Considering the elements of setting (place and time period), the general environment of the characters such as (religious, mental, moral, etc.) and that a writer often uses setting to exert a...
Considering the elements of setting (place and time period), the general environment of the characters such as (religious, mental, moral, etc.) and that a writer often uses setting to exert a subtle influence on the reader's perceptions and to create an atmosphere or a mood, what details does O'Connor provide with her setting that contribute to the reader's understanding of character, mood and atmosphere in "A Good Man is Hard to Find"?
Placing her narratives in the "Christ-haunted South" that has already had "its fall," O'Connor employs the elements of Southern Gothic to create atmosphere and mood and moral ambiguity. Certainly, the mention of the environment through which the family drives. For instance, as the family drives through the state,
They passed a large cotton field with five or six graves fenced in the middle of it...."That was the old family burying ground. That belonged to the plantation."
Later, after the grandmother has napped, she recalls an old plantation that she had visited in the area they are driving. Wishing to visit this place, she fabricated a tale of secret panels and silver being hidden when Sherman came through during the Civil War.
This mention of plantations and graveyards and the "hearse-like " automobile acts as foreshadowing for the destruction of the grandmother's family, In a similar fashion, the grandmother's foolish pretentions and religious sanctimony foreshadow her crisis of faith in her confrontation with The Misfit.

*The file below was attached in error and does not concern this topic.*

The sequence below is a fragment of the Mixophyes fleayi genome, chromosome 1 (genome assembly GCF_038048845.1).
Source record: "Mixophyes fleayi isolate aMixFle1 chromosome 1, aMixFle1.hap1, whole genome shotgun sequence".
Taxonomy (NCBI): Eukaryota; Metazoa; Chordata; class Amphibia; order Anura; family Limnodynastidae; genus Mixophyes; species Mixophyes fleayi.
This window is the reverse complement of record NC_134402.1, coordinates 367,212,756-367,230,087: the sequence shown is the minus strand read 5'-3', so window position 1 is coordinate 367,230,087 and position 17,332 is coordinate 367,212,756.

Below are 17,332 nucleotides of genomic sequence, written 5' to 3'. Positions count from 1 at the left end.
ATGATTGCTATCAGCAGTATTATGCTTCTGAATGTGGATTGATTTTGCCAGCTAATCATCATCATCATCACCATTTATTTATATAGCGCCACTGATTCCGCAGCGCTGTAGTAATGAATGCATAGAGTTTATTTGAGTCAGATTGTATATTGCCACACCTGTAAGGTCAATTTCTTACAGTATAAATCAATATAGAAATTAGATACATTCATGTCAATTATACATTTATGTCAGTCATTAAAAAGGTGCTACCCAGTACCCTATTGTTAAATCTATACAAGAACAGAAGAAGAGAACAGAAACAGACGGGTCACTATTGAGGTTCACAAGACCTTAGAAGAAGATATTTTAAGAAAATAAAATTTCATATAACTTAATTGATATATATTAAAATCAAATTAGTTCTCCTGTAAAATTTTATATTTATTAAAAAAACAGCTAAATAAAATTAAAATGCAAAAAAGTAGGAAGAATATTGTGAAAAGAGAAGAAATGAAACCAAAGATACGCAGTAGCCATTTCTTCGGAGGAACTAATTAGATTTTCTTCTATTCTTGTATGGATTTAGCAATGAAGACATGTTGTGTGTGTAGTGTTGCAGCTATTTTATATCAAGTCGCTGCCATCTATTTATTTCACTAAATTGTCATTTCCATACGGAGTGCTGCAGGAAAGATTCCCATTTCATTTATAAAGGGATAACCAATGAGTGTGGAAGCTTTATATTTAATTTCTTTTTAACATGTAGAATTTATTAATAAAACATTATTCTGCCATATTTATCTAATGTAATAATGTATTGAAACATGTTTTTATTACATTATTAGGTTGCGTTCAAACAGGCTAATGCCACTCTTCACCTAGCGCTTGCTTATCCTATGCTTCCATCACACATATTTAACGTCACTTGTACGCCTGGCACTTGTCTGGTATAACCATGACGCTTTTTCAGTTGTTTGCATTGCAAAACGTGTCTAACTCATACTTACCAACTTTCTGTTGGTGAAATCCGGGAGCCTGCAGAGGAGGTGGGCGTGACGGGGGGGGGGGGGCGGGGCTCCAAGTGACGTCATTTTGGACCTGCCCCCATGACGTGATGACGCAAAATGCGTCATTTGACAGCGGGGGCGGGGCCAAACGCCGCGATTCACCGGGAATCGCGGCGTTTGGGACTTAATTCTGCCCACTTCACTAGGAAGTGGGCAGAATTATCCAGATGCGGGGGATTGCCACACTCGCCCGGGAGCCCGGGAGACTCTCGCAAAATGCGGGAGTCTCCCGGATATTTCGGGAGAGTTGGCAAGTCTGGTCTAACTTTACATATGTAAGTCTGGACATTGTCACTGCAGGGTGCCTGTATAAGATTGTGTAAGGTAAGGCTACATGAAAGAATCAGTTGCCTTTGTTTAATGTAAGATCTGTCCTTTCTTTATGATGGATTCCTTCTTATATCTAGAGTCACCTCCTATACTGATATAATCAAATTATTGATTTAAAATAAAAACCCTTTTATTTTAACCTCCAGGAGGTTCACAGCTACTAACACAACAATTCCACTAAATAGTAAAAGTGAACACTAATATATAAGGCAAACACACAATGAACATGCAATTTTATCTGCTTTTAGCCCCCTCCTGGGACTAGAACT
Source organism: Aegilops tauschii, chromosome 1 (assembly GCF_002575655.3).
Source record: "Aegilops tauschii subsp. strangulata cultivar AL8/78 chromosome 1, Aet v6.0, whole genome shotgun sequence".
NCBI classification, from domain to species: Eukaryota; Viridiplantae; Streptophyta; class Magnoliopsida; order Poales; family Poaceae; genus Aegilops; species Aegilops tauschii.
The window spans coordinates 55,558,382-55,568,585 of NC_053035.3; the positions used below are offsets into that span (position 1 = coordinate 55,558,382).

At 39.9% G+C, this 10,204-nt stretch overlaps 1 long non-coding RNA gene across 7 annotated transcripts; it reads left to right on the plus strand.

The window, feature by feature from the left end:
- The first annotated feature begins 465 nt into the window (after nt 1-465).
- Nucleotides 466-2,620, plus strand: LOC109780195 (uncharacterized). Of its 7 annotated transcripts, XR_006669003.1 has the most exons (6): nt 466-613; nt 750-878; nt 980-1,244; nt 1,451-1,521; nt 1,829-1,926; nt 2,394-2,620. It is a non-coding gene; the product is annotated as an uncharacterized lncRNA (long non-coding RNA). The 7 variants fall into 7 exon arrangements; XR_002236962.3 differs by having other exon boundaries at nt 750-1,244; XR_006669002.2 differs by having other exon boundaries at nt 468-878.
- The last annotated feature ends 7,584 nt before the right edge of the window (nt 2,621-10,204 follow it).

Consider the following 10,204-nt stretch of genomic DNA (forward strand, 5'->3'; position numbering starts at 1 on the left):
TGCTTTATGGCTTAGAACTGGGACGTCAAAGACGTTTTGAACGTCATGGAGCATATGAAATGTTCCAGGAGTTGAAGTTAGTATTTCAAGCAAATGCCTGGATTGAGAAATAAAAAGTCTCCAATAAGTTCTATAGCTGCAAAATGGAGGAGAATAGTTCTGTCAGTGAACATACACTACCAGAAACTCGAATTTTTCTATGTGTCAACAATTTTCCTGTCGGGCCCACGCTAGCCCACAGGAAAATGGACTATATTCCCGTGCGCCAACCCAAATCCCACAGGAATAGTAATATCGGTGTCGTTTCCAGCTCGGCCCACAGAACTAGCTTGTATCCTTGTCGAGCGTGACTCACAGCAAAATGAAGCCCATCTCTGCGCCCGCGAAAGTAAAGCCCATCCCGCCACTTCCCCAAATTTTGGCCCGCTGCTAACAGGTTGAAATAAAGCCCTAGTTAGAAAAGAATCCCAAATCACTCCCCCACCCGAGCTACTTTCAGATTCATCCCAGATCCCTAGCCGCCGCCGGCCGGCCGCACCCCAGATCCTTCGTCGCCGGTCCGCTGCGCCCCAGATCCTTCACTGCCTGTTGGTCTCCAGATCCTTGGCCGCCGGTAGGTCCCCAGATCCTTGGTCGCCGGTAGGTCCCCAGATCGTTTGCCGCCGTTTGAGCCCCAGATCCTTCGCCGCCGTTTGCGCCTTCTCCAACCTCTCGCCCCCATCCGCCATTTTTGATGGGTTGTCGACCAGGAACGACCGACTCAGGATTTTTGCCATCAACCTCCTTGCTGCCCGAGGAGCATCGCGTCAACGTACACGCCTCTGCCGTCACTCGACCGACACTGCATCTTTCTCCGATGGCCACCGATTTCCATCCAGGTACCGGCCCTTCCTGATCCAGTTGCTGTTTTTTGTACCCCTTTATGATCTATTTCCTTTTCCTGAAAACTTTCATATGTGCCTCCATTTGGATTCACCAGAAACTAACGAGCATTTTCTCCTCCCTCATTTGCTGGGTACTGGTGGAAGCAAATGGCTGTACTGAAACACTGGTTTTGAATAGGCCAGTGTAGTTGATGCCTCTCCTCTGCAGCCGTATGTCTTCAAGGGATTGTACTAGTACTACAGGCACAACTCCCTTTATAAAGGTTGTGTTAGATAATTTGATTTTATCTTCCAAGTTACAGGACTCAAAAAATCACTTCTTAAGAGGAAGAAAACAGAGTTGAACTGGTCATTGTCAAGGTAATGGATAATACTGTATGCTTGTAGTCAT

Additionally, there is an element of magical realism in the Southern Gothic story of O'Connor. Professor Matthew Strecher explains magical realism as
what happens when a highly detailed setting [that] is invaded by something too strange to believe.
Indeed, the arrival of The Misfit, a man older than the two others with him who has
...hair beginning to gray and he wore silver-rimmed spectacle that gave him a scholarly look. He had a long creased face and didn't have on any shirt or undershirt. He had on blue jeans that were too tight for him and was holding a black hat and a gun.
casts sinster mystery and a pall over the scene. Of course, the abandoned road adds to the danger of the scene; the further action is "too strange to believe."
The first character to take note of is the grandmother--her attitude along with the way others treat her (including her young grandchildren) make her out to be an untrustworthy person. She sets the first tone for this text. However, as our story continues, the reader realizes that Flannery O'Connor is creating a story that has a gothic element to it--however, this gothic element has a distinctly Southern twist to it. She focuses on very odd characters (like the couple that run the restaurant) and even more odd events (the cat escaping and clawing at the father). Also take into consideration descriptions of their surroundings--"They passed a large cotton field with five or fix graves fenced in the middle of it, like a small island". O'Connor's details listed above are dark and forboding ones.